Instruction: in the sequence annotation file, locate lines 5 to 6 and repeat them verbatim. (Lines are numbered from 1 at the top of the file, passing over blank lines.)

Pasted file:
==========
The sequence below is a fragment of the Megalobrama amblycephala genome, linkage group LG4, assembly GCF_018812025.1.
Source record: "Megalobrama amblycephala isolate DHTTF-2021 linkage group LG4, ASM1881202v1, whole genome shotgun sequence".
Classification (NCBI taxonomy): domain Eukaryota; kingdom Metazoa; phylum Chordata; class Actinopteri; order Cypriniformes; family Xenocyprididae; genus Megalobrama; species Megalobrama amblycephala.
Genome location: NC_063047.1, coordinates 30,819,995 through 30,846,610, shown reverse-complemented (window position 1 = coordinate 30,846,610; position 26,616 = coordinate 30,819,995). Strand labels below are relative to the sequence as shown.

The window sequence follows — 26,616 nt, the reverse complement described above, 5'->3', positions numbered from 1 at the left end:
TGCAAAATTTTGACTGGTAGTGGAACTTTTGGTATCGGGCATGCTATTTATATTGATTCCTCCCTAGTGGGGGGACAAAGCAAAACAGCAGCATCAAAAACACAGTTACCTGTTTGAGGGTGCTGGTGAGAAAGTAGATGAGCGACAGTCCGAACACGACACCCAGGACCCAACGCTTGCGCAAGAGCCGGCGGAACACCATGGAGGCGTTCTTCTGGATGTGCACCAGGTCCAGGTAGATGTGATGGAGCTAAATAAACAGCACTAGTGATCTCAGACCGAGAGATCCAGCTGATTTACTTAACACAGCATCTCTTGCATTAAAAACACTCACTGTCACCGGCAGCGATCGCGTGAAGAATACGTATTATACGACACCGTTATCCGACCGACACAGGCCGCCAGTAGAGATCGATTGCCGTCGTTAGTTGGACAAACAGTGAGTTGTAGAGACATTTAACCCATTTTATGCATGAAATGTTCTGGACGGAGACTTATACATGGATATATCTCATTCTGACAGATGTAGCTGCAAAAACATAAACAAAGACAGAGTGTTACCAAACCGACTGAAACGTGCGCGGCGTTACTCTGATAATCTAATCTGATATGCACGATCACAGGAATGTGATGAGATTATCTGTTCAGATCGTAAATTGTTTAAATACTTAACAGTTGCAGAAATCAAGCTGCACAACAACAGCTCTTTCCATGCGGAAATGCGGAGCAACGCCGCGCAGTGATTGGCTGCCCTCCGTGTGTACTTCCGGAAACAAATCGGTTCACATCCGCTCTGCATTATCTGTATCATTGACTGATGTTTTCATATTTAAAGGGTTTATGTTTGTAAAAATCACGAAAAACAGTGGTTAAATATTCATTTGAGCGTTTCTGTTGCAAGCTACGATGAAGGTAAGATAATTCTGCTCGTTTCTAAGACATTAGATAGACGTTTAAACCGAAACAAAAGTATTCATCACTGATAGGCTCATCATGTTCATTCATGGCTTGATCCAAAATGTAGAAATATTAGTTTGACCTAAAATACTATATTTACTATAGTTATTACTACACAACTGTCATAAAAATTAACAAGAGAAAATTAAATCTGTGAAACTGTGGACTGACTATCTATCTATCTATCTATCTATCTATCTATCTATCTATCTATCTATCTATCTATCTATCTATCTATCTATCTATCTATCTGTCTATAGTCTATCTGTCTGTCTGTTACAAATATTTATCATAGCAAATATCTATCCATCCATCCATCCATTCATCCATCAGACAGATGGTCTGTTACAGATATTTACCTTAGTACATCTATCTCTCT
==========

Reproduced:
The window sequence follows — 26,616 nt, the reverse complement described above, 5'->3', positions numbered from 1 at the left end:
TGCAAAATTTTGACTGGTAGTGGAACTTTTGGTATCGGGCATGCTATTTATATTGATTCCTCCCTAGTGGGGGGACAAAGCAAAACAGCAGCATCAAAAACACAGTTACCTGTTTGAGGGTGCTGGTGAGAAAGTAGATGAGCGACAGTCCGAACACGACACCCAGGACCCAACGCTTGCGCAAGAGCCGGCGGAACACCATGGAGGCGTTCTTCTGGATGTGCACCAGGTCCAGGTAGATGTGATGGAGCTAAATAAACAGCACTAGTGATCTCAGACCGAGAGATCCAGCTGATTTACTTAACACAGCATCTCTTGCATTAAAAACACTCACTGTCACCGGCAGCGATCGCGTGAAGAATACGTATTATACGACACCGTTATCCGACCGACACAGGCCGCCAGTAGAGATCGATTGCCGTCGTTAGTTGGACAAACAGTGAGTTGTAGAGACATTTAACCCATTTTATGCATGAAATGTTCTGGACGGAGACTTATACATGGATATATCTCATTCTGACAGATGTAGCTGCAAAAACATAAACAAAGACAGAGTGTTACCAAACCGACTGAAACGTGCGCGGCGTTACTCTGATAATCTAATCTGATATGCACGATCACAGGAATGTGATGAGATTATCTGTTCAGATCGTAAATTGTTTAAATACTTAACAGTTGCAGAAATCAAGCTGCACAACAACAGCTCTTTCCATGCGGAAATGCGGAGCAACGCCGCGCAGTGATTGGCTGCCCTCCGTGTGTACTTCCGGAAACAAATCGGTTCACATCCGCTCTGCATTATCTGTATCATTGACTGATGTTTTCATATTTAAAGGGTTTATGTTTGTAAAAATCACGAAAAACAGTGGTTAAATATTCATTTGAGCGTTTCTGTTGCAAGCTACGATGAAGGTAAGATAATTCTGCTCGTTTCTAAGACATTAGATAGACGTTTAAACCGAAACAAAAGTATTCATCACTGATAGGCTCATCATGTTCATTCATGGCTTGATCCAAAATGTAGAAATATTAGTTTGACCTAAAATACTATATTTACTATAGTTATTACTACACAACTGTCATAAAAATTAACAAGAGAAAATTAAATCTGTGAAACTGTGGACTGACTATCTATCTATCTATCTATCTATCTATCTATCTATCTATCTATCTATCTATCTATCTATCTATCTATCTATCTATCTATCTGTCTATAGTCTATCTGTCTGTCTGTTACAAATATTTATCATAGCAAATATCTATCCATCCATCCATCCATTCATCCATCAGACAGATGGTCTGTTACAGATATTTACCTTAGTACATCTATCTCTCT